When local educators, parents, and policy makers are actively engaged in addressing compelling school community issues such as the digital divide between diverse and income challenged students’ home access to Internet and computers, they often are so focused on a specific to their district or school population specific needs that they lose sight of the how their local needs reflect national concerns. In a globally connected and synergistic world of education, jobs and high speed digital enterprises, it is important to examine the forest of solutions and conversations as opposed to the single school metaphoric tree of issues.
Recently, Lonnie Shekhtman in the Christian Science Monitor http://www.csmonitor.com/Business/new-economy/2017/0306/How-Chattanooga-aims-to-cut-poverty-with-auperfast-internet?cmpid=gigya-mail) focused on how the city of Chattanooga Tennessee was finding itself a city divided not by race or social equity , but rather by digital high speed haves and industry start ups that were booming versus students in public school settings who had no Internet at home or even worse limited outmoded computers at home . These bright and deserving students were mainly from families whose income fell into the bottom twenty percent of incomes. In addition, they were from African American families and Hispanic families. The owners of the upscale start-ups in the neighborhoods of Chattanooga where the start-ups were located were desirous of employing and mentoring a workforce from the city. Yet how could these underfunded and overburdened public schools prepare students who were from the get go digitally as well as economically disadvantaged to bridge that immense divide given minimal personalized desktop or expensive laptop options for these students?
Kerri Randolph who was brought in to oversee innovative and economically viable solutions to this school technology and PARCC job preparation challenge, realized that using Chrome books offered a highly credible, digital workplace transferrable, technology device option. Currently growing numbers of Chattanooga students and caretakers with limited access to technology at home, outmoded computers and no Internet, sit in their schools hunched over personalized Chromebooks exploring Google job training and other self paced video and audio learning experiences. The Chromebooks allow for Spanish language options on video, audio and productivity levels. Even better, the Chromebooks join these families whose income falls in the lower 20 percent of city incomes to have a degree of shared device connected family literacy and fluency parallel to those familes whose income falls in the top fifth of city incomes.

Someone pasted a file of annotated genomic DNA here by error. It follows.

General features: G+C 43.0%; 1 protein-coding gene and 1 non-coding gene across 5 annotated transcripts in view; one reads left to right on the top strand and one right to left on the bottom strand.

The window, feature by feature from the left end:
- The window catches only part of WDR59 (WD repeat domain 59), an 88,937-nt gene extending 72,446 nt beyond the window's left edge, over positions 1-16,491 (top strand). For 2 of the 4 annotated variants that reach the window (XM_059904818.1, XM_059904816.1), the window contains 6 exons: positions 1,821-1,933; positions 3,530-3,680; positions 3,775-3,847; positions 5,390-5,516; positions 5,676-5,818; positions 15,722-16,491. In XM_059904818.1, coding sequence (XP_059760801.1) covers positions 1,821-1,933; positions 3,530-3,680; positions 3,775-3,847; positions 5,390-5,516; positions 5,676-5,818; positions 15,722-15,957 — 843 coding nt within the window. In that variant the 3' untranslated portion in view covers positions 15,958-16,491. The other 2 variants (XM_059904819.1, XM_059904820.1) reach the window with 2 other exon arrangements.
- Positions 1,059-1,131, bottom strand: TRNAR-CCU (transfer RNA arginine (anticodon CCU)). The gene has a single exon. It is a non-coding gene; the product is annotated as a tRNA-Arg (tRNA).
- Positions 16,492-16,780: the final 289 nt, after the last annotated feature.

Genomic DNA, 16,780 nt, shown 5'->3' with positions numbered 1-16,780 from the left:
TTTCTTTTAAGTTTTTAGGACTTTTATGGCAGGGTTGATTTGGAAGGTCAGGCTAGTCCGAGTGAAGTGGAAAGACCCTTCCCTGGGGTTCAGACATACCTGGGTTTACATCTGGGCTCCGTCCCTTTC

Will widespread Chromebook purchases alone for schools with populations that include families whose income falls in the lowest 20 percent of city incomes bridge the digital divide experienced by diverse students from economically, linguistically and socially challenged families? Of course, not. But this easily accessible and user friendly with no barrier for language, special needs or extensive tutorials for immediate exploration, will certainly serve as cyber basic beam bridge to allow easy crossing over to full 21st century necessary digital employment, entrepreneurial and civic learning skills. Introduction of personal Chromebooks for students on the lower end of the digital divide and their families can be the first needed small step in leveling/bridging that divide. Neil Armstrong took it for American space exploration, Chromebook digitally challenged classroom and family users can take this first skills flag planting step in their classrooms.